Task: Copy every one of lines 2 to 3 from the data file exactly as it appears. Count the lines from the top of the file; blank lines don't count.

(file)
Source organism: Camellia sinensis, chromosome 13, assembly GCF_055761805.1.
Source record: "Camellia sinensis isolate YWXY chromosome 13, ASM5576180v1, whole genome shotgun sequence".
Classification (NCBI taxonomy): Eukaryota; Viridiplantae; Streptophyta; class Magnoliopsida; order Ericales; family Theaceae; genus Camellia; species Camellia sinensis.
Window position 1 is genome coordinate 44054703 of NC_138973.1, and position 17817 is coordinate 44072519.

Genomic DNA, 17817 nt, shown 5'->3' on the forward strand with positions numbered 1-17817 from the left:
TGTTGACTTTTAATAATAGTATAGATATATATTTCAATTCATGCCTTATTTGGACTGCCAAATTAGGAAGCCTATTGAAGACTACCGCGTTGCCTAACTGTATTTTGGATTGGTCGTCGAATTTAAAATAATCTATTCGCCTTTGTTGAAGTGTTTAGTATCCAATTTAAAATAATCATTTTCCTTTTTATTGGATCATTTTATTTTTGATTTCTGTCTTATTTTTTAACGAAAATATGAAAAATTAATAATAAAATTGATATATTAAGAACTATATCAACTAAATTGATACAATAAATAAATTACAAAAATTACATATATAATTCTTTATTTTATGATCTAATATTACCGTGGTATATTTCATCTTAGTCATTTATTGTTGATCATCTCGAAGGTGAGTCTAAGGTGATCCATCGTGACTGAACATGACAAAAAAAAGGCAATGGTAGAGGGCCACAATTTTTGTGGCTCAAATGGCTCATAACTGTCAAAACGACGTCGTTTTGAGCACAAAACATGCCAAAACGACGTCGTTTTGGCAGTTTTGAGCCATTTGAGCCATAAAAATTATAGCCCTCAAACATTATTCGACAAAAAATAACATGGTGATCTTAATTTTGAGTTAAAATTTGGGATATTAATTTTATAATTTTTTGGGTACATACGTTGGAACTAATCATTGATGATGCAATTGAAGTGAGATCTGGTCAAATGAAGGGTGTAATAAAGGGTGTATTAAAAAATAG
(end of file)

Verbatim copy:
Source record: "Camellia sinensis isolate YWXY chromosome 13, ASM5576180v1, whole genome shotgun sequence".
Classification (NCBI taxonomy): Eukaryota; Viridiplantae; Streptophyta; class Magnoliopsida; order Ericales; family Theaceae; genus Camellia; species Camellia sinensis.